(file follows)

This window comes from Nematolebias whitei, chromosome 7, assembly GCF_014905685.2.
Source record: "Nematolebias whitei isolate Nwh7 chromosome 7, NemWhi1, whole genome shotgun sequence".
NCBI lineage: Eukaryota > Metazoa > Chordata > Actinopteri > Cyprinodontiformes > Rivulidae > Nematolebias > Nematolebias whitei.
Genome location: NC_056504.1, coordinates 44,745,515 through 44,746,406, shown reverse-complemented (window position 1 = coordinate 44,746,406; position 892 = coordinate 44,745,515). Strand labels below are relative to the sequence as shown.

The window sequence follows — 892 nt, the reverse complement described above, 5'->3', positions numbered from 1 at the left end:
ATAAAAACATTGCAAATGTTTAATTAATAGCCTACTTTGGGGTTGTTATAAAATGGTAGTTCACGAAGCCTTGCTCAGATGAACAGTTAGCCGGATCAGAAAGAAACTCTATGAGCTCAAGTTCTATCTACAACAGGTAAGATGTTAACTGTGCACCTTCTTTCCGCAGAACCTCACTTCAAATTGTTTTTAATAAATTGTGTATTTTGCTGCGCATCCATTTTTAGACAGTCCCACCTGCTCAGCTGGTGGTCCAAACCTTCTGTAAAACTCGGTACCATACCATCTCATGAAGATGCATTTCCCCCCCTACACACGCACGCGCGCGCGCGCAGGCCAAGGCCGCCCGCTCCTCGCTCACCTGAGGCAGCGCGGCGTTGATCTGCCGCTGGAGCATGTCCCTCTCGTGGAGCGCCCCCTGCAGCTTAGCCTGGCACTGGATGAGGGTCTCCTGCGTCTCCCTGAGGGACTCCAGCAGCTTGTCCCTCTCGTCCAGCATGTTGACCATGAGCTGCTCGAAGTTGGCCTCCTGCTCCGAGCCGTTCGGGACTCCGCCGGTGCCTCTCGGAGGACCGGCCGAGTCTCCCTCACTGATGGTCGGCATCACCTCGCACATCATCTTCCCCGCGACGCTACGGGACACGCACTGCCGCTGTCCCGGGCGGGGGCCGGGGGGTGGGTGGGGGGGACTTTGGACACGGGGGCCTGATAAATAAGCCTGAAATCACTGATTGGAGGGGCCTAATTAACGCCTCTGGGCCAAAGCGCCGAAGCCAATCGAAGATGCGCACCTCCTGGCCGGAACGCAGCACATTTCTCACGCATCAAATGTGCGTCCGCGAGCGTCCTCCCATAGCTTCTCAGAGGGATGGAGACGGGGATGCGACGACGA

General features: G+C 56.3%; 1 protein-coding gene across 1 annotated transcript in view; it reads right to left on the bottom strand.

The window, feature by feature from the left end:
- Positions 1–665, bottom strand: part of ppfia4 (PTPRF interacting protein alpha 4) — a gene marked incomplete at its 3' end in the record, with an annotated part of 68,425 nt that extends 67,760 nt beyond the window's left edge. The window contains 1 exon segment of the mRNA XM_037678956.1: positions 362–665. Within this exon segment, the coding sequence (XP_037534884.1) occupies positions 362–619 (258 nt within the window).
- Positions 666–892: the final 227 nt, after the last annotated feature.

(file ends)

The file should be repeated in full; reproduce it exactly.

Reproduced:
This window comes from Nematolebias whitei, chromosome 7, assembly GCF_014905685.2.
Source record: "Nematolebias whitei isolate Nwh7 chromosome 7, NemWhi1, whole genome shotgun sequence".
NCBI lineage: Eukaryota > Metazoa > Chordata > Actinopteri > Cyprinodontiformes > Rivulidae > Nematolebias > Nematolebias whitei.
Genome location: NC_056504.1, coordinates 44,745,515 through 44,746,406, shown reverse-complemented (window position 1 = coordinate 44,746,406; position 892 = coordinate 44,745,515). Strand labels below are relative to the sequence as shown.

The window sequence follows — 892 nt, the reverse complement described above, 5'->3', positions numbered from 1 at the left end:
ATAAAAACATTGCAAATGTTTAATTAATAGCCTACTTTGGGGTTGTTATAAAATGGTAGTTCACGAAGCCTTGCTCAGATGAACAGTTAGCCGGATCAGAAAGAAACTCTATGAGCTCAAGTTCTATCTACAACAGGTAAGATGTTAACTGTGCACCTTCTTTCCGCAGAACCTCACTTCAAATTGTTTTTAATAAATTGTGTATTTTGCTGCGCATCCATTTTTAGACAGTCCCACCTGCTCAGCTGGTGGTCCAAACCTTCTGTAAAACTCGGTACCATACCATCTCATGAAGATGCATTTCCCCCCCTACACACGCACGCGCGCGCGCGCAGGCCAAGGCCGCCCGCTCCTCGCTCACCTGAGGCAGCGCGGCGTTGATCTGCCGCTGGAGCATGTCCCTCTCGTGGAGCGCCCCCTGCAGCTTAGCCTGGCACTGGATGAGGGTCTCCTGCGTCTCCCTGAGGGACTCCAGCAGCTTGTCCCTCTCGTCCAGCATGTTGACCATGAGCTGCTCGAAGTTGGCCTCCTGCTCCGAGCCGTTCGGGACTCCGCCGGTGCCTCTCGGAGGACCGGCCGAGTCTCCCTCACTGATGGTCGGCATCACCTCGCACATCATCTTCCCCGCGACGCTACGGGACACGCACTGCCGCTGTCCCGGGCGGGGGCCGGGGGGTGGGTGGGGGGGACTTTGGACACGGGGGCCTGATAAATAAGCCTGAAATCACTGATTGGAGGGGCCTAATTAACGCCTCTGGGCCAAAGCGCCGAAGCCAATCGAAGATGCGCACCTCCTGGCCGGAACGCAGCACATTTCTCACGCATCAAATGTGCGTCCGCGAGCGTCCTCCCATAGCTTCTCAGAGGGATGGAGACGGGGATGCGACGACGA

General features: G+C 56.3%; 1 protein-coding gene across 1 annotated transcript in view; it reads right to left on the bottom strand.

The window, feature by feature from the left end:
- Positions 1–665, bottom strand: part of ppfia4 (PTPRF interacting protein alpha 4) — a gene marked incomplete at its 3' end in the record, with an annotated part of 68,425 nt that extends 67,760 nt beyond the window's left edge. The window contains 1 exon segment of the mRNA XM_037678956.1: positions 362–665. Within this exon segment, the coding sequence (XP_037534884.1) occupies positions 362–619 (258 nt within the window).
- Positions 666–892: the final 227 nt, after the last annotated feature.